Chlamydophila pneumoniae is a bacteria species that belongs to the family Chlamydiaceae, genus Chlamydophila. It is also known as Taiwan acute respiratory agent (TWAR) from the two original isolates: TW-183 of Taiwan and an acute respiratory isolate designated AR-39. Chlamydophila pneumoniae infection is a common cause of pneumonia all over the world. Pneumonia caused by Chlamydophila pneumoniae is a form of community-acquired pneumonia and is acquired by otherwise-healthy people typically. Chlamydophila pneumoniae doesn't Gram stain well, and is not one of the traditional pathogens that cause pneumonia. The pneumonia caused by Chlamydophila pneumoniae is described as an "atypical pneumonia" as its diagnosis and treatment are quite different from historically recognized causes (for example, the Streptococcus pneumoniae). Symptoms and signs of atypical pneumonia can include no responding to common antibiotics such as penicillin and sulfonamide, absence of leukocytosis, lack of alveolar exudate, no signs of lobar consolidation, moderate amount of sputum or no sputum at all, etc.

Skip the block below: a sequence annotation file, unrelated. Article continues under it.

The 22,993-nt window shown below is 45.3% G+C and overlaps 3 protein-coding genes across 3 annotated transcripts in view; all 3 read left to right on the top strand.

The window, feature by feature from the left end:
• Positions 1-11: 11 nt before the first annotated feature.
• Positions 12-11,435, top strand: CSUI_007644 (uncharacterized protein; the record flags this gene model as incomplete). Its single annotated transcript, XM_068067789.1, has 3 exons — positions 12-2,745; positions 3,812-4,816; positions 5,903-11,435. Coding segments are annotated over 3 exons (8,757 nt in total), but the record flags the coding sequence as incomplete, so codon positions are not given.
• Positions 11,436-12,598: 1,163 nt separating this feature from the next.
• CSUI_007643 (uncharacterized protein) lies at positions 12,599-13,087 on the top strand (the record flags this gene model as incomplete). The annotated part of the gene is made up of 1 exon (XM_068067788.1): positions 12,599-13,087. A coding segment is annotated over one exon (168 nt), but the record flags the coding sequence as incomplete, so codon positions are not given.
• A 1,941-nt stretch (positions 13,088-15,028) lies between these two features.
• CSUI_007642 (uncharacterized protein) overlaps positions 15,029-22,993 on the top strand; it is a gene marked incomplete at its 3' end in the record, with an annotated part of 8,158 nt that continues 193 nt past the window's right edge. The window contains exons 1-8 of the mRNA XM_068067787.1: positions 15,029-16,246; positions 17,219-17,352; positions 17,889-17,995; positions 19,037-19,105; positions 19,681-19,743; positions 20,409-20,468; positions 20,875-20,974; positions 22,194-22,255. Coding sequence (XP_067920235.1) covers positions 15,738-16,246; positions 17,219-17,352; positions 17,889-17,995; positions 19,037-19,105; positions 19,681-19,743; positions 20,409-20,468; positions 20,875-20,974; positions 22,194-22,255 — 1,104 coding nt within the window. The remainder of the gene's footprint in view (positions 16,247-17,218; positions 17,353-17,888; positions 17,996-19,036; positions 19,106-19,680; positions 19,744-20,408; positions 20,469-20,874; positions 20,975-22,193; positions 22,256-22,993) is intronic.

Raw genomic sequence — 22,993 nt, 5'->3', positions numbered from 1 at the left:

Fig.1 Chlamydophila pneumoniae particles
Chlamydophila pneumoniae is a small gram negative bacterium with the size of 0.2-1um. In the early age it was even thought to be a virus. Chlamydophila pneumoniae performs several transformations during its life cycle. It exists as an elementary body (EB) form between different hosts, which means a biologically inactive form to become resistant to environmental stresses and capable to survive outside a host for a limited time. The EB of Chlamydophila pneumoniae travels from an infected person to the lungs of an uninfected person in small droplets and then perform the infection. The EB in the endosome then will be taken up by cells through phagocytosis. Within the endosome, the EB will turn to a reticulate body (RB) and begin the replication. To complete the replication, the RB must use some of the host's cellular metabolism. The new born RB will turn to EB and are released back to the lung. The host cell is often dead by that time. And these new EB will continue to infect other host cells, either in the same organism or in a new host.
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